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Epic Games will take on Steam with its own digital store

Developers will keep 88 percent of revenue instead of the typical 70 percent.
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Epic Games

Buoyed by Fortnite's phenomenal success over the last year or so, Epic Games is launching its own digital store to take on the likes of Steam, EA's Origin and Blizzard's Battle.net. However, Epic is giving developers a higher revenue share than most of its competitors. Much like creators who sell items through the Unreal Engine Marketplace, developers will keep 88 percent of revenue and Epic will take a 12 percent cut.

Most digital game stores typically keep 30 percent of revenue, though Steam just updated its policy -- it takes 30 percent of the first $10 million in sales, 25 percent of the next $40 million and 20 percent of anything over $50 million. Those changes won't affect the vast majority of developers, of course. Itch.io, meanwhile, doesn't take a set revenue cut, and developers decide what the split should be (that platform is mostly for indie and small-scale developers.)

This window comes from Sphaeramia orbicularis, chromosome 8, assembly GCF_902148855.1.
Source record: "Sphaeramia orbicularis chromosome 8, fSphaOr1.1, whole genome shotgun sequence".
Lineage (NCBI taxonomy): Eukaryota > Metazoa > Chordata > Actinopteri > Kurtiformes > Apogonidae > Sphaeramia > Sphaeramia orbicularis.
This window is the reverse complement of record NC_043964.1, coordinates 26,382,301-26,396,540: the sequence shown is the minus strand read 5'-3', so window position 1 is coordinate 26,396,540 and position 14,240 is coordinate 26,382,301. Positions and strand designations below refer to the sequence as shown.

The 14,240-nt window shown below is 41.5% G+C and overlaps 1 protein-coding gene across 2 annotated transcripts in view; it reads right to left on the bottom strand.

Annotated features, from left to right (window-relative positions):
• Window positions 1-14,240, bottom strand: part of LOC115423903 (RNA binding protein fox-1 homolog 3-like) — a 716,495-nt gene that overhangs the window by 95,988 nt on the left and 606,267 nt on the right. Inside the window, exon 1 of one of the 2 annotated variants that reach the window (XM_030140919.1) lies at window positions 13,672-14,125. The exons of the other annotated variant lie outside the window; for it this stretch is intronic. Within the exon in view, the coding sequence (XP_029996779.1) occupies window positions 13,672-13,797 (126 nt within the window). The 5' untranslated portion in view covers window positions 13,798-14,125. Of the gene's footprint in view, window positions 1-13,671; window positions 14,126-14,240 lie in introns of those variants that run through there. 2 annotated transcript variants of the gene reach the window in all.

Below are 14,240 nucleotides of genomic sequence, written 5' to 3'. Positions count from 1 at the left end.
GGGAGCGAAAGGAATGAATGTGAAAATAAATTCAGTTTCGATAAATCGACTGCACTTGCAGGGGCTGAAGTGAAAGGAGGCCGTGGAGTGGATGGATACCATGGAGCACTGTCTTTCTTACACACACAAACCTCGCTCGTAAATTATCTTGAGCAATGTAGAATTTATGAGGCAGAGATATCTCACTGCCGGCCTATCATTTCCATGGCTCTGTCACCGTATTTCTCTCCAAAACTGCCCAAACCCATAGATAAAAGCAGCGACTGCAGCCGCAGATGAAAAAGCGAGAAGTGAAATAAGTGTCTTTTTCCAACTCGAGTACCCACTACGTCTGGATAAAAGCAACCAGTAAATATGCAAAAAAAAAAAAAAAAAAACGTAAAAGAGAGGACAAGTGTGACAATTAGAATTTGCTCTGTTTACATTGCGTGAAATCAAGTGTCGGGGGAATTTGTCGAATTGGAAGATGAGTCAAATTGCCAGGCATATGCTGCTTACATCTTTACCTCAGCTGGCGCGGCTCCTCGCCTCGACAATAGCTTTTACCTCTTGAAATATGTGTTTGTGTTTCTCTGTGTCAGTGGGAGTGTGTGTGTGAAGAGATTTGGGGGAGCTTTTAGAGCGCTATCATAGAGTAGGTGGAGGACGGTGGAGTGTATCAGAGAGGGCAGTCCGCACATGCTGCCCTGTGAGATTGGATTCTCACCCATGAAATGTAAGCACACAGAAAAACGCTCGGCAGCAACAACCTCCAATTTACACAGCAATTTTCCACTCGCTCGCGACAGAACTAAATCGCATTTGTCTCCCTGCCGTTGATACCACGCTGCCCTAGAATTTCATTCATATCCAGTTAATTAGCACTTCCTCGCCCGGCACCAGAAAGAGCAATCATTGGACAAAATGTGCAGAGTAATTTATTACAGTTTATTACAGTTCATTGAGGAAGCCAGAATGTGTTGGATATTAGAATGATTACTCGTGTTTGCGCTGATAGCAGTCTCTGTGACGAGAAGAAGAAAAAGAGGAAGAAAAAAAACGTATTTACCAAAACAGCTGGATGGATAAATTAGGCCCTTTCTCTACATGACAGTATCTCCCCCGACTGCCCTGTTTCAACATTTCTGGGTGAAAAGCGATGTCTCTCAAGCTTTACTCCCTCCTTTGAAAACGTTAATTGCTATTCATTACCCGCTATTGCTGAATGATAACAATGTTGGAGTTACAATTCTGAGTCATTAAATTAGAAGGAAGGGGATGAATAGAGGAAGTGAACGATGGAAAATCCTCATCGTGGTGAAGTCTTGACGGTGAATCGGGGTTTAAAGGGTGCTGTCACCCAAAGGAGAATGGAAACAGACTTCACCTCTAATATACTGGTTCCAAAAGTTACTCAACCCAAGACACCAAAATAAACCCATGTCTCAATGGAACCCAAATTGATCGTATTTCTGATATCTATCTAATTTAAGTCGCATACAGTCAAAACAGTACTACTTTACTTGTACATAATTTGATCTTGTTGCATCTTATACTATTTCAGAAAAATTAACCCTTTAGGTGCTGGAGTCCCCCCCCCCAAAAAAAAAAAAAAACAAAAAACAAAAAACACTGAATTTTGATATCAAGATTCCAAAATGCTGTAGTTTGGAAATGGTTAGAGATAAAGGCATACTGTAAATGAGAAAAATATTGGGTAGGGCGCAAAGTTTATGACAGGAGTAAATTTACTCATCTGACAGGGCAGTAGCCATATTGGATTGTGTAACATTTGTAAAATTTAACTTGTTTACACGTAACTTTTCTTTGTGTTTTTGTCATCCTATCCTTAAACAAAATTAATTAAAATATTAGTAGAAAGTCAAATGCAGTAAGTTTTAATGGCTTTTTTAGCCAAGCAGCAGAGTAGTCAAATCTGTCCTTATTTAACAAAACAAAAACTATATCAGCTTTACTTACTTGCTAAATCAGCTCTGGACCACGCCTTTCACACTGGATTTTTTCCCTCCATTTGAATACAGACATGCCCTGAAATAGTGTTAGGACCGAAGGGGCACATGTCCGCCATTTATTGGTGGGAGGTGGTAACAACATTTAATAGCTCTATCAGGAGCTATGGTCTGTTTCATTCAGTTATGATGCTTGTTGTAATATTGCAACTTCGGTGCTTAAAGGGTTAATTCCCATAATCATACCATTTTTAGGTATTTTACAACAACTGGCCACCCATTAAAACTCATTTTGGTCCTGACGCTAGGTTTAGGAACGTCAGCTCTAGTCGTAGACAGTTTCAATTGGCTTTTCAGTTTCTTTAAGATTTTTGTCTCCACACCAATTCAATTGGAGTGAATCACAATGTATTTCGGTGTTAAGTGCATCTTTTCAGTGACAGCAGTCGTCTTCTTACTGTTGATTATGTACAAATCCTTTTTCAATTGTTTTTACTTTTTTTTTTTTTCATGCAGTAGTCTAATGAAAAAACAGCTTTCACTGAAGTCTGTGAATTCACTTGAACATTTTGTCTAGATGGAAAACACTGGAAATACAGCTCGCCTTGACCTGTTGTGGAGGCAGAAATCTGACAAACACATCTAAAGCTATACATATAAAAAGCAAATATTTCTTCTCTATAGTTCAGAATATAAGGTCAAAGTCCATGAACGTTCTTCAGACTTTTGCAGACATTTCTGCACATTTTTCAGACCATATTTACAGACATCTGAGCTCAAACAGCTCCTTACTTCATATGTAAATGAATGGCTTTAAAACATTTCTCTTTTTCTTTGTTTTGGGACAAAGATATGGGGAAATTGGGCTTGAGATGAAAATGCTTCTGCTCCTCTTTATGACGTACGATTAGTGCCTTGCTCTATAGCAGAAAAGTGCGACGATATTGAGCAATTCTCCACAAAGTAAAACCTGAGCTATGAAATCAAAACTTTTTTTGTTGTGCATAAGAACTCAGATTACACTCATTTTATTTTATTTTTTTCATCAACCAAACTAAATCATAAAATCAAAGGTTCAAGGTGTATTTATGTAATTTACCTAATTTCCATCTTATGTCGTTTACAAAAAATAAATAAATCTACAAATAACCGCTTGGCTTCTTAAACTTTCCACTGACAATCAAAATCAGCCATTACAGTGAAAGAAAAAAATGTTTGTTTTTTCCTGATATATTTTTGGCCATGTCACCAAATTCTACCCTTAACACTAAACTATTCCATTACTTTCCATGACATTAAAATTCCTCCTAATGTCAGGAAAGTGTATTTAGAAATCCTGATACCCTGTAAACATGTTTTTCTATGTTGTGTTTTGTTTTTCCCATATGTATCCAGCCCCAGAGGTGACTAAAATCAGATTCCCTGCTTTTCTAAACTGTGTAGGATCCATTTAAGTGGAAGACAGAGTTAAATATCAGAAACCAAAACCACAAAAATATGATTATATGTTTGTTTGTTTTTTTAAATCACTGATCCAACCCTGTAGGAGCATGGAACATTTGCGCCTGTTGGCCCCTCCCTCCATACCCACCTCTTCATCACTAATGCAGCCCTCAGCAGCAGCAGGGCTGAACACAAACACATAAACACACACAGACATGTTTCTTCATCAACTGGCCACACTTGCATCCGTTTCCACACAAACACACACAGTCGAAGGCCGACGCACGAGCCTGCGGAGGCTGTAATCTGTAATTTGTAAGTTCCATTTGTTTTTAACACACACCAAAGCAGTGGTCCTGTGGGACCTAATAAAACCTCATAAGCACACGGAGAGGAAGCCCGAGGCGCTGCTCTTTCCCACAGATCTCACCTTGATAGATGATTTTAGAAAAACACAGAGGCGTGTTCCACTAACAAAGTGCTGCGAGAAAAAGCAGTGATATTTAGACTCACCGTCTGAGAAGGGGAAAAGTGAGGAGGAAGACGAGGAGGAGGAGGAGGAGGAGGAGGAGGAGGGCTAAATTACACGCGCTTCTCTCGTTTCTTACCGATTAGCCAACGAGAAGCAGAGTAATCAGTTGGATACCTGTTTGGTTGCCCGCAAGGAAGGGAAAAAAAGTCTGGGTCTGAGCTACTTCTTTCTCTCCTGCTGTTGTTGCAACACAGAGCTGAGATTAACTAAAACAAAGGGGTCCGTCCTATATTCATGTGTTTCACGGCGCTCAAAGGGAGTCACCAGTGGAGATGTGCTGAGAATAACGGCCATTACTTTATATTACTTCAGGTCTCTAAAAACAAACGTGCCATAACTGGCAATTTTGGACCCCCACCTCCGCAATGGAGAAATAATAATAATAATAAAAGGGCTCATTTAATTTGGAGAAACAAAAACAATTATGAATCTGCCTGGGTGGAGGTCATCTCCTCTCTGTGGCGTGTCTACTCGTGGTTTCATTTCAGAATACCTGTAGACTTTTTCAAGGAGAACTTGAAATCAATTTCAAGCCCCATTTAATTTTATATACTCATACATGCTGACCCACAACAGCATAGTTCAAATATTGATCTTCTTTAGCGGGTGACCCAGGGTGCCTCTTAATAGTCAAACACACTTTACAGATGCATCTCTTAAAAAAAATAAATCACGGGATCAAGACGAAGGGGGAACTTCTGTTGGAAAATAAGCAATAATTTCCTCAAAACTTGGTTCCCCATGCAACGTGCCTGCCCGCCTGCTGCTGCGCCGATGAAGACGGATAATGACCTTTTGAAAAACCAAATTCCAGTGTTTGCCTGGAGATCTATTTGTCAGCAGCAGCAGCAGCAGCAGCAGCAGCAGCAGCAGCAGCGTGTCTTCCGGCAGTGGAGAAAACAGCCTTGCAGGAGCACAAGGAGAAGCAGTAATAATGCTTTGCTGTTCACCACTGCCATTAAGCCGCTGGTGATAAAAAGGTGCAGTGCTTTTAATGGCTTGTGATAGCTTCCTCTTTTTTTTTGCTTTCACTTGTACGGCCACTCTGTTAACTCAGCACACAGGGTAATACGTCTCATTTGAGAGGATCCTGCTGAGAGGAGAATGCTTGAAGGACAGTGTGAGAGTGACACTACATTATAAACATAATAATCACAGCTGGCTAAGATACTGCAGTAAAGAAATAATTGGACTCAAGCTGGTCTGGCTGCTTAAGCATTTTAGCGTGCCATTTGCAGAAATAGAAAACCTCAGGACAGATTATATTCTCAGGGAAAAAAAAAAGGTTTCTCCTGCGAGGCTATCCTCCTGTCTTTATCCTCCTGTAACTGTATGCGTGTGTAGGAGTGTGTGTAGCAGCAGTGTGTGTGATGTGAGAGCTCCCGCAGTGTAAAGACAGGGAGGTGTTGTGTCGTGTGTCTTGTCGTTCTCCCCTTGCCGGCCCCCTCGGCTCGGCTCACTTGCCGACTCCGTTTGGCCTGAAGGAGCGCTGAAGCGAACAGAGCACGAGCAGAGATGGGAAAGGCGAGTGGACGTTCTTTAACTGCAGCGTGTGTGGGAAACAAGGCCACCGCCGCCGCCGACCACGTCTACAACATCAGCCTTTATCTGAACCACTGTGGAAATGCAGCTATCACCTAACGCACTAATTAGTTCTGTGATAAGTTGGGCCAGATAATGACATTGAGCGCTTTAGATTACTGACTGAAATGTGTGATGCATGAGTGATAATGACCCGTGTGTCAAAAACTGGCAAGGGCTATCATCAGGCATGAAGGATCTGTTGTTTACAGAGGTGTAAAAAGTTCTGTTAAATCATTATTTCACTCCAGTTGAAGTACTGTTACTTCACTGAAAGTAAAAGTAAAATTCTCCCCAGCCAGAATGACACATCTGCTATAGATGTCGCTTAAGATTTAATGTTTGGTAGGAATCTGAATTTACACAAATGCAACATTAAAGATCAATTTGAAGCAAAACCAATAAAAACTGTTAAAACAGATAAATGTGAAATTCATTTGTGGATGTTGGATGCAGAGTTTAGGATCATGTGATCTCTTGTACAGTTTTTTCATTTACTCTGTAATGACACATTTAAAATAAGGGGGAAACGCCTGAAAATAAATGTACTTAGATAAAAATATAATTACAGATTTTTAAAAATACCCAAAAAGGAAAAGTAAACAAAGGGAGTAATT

Epic's store is opening soon on PC and Mac with a curated selection of games. It will add more titles and arrive on additional platforms over the next year. While developers can use any engine for their games, those who opt for Epic's Unreal won't pay engine royalties on the revenue they make through the store. Epic will also connect developers with 10,000 Twitch streamers, YouTubers and other creators through the Support-a-Creator program. The creators can earn rewards for bringing exposure to games.

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